Washington only nodded, taking one final look as the colonel led the way toward the ocean-facing ramparts. The tower was made of gray stone, reaching several dozen feet into the cloudless sky. Stout rungs extended from one sheer wall. An ascent to the top would be easy in calm times, but a man not familiar with them could expect to risk a nasty fall if forced to climb at top speed. Possibly there was enough space at the top for three or four men, but firing even a single cannon in those tight quarters would create some of the same risks ships faced with sub-deck guns. If Washington ever needed to commission a tower such as this one, he’d make a lot of improvements.
The rest of the tour proceeded without any incident of note. Upon return to the house he had secured for his brother’s convalescence, he found his brother mentally alert but physically worsened. Washington steadied himself before speaking to the shell of a man who had once been a vigorous older sibling.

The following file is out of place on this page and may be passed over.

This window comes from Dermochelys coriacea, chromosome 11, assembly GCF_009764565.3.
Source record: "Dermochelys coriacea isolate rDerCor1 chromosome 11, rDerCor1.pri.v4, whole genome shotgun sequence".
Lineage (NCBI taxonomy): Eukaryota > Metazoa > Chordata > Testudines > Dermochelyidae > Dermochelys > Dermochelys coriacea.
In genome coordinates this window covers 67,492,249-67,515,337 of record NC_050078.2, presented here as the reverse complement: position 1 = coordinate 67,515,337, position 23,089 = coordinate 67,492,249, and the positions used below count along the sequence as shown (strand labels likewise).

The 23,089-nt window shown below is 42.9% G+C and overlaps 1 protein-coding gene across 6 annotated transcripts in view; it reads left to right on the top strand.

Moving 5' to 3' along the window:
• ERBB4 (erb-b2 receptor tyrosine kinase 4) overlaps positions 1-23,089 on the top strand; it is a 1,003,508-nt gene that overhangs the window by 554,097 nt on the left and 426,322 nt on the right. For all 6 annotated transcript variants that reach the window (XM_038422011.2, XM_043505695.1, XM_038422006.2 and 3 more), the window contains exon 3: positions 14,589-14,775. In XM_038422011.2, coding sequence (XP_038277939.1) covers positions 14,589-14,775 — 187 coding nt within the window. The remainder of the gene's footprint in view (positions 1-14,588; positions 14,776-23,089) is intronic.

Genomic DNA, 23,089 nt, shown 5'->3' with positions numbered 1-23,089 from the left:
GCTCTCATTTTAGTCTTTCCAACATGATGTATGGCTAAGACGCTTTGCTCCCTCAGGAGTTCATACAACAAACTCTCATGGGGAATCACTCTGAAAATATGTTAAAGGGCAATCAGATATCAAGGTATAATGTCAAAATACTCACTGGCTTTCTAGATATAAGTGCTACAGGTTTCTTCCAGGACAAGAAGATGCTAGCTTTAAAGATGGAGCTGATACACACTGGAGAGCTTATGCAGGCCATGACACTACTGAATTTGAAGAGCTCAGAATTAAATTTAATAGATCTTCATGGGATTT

“You’re not looking well, Lawrence.”
A cough preceded the reply. “Never one to dance around the truth, are you Georgie? I know perfectly well that I’m closer to visiting our Lord than I was yesterday.”
“Technically the same is true of all of us.”
“I suppose it is. Tell me, are you still unable to call me anything but Lawrence? I must confess that the formality has worn thin as I ponder my mortality.”
Washington opened his mouth and then closed it. What was the point of a person’s given name if not to be used for address? He could handle analyzing military matters or farming methods, but he had not yet mastered dealing with those close to him. “Do you need anything? I have some matters to attend to after our evening meal.”
Lawrence Washington’s lids drooped. “No, brother, I need nothing you can give me. But I would have you stay with me for a time. Tell me of your doings in the larger world that I fear I shall never experience again.”